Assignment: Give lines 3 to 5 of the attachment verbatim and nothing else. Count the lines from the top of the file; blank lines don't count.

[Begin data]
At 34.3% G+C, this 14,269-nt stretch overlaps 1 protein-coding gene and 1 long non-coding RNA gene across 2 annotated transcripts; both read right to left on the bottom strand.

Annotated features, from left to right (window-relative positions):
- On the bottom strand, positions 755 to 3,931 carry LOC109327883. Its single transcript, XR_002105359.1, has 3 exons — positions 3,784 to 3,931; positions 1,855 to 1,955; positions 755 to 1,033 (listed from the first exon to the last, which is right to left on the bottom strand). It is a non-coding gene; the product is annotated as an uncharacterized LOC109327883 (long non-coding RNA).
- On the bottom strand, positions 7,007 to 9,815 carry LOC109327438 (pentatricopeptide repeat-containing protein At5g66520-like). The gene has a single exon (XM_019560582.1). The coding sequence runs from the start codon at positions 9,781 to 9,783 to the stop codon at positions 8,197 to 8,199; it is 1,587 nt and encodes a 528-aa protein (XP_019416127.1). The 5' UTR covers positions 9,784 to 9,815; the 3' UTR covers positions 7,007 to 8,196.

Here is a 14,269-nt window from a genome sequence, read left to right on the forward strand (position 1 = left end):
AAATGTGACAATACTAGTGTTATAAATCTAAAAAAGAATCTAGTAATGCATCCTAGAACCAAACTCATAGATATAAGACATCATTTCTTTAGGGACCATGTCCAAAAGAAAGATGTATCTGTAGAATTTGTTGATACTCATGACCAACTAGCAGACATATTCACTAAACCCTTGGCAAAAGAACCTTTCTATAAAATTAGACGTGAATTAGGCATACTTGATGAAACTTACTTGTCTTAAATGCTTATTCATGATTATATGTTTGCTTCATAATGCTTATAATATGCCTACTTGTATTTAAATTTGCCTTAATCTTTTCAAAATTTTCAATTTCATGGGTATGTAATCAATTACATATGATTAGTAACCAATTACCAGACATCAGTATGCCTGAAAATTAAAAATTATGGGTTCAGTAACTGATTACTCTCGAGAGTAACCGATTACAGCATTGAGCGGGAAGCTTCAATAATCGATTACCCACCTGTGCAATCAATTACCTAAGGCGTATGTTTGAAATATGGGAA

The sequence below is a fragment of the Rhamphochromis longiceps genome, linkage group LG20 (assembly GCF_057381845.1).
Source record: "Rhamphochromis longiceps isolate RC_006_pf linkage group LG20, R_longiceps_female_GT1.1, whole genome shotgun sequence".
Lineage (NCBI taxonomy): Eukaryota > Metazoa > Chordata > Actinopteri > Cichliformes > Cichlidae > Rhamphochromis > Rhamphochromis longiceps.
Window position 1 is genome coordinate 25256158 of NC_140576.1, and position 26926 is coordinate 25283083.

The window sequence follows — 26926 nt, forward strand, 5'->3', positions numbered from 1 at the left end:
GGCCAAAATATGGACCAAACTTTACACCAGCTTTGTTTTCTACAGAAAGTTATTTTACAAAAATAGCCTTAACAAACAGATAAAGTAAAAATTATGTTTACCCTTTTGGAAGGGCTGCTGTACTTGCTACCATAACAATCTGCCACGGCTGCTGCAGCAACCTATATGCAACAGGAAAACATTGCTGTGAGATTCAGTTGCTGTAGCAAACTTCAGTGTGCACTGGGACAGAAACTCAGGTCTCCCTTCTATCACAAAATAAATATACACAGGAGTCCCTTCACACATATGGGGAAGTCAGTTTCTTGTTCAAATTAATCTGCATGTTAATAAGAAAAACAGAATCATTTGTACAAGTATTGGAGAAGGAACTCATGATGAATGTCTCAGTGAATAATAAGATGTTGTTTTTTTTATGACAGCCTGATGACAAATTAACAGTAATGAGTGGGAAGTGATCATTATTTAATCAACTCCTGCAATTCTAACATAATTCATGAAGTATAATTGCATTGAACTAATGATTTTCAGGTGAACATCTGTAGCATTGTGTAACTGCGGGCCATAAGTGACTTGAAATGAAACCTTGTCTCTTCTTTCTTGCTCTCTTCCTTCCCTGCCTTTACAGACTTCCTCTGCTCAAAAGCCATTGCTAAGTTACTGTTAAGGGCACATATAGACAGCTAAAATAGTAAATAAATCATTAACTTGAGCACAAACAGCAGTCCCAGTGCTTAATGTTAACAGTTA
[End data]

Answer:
- On the bottom strand, positions 755 to 3,931 carry LOC109327883. Its single transcript, XR_002105359.1, has 3 exons — positions 3,784 to 3,931; positions 1,855 to 1,955; positions 755 to 1,033 (listed from the first exon to the last, which is right to left on the bottom strand). It is a non-coding gene; the product is annotated as an uncharacterized LOC109327883 (long non-coding RNA).
- On the bottom strand, positions 7,007 to 9,815 carry LOC109327438 (pentatricopeptide repeat-containing protein At5g66520-like). The gene has a single exon (XM_019560582.1). The coding sequence runs from the start codon at positions 9,781 to 9,783 to the stop codon at positions 8,197 to 8,199; it is 1,587 nt and encodes a 528-aa protein (XP_019416127.1). The 5' UTR covers positions 9,784 to 9,815; the 3' UTR covers positions 7,007 to 8,196.

Here is a 14,269-nt window from a genome sequence, read left to right on the forward strand (position 1 = left end):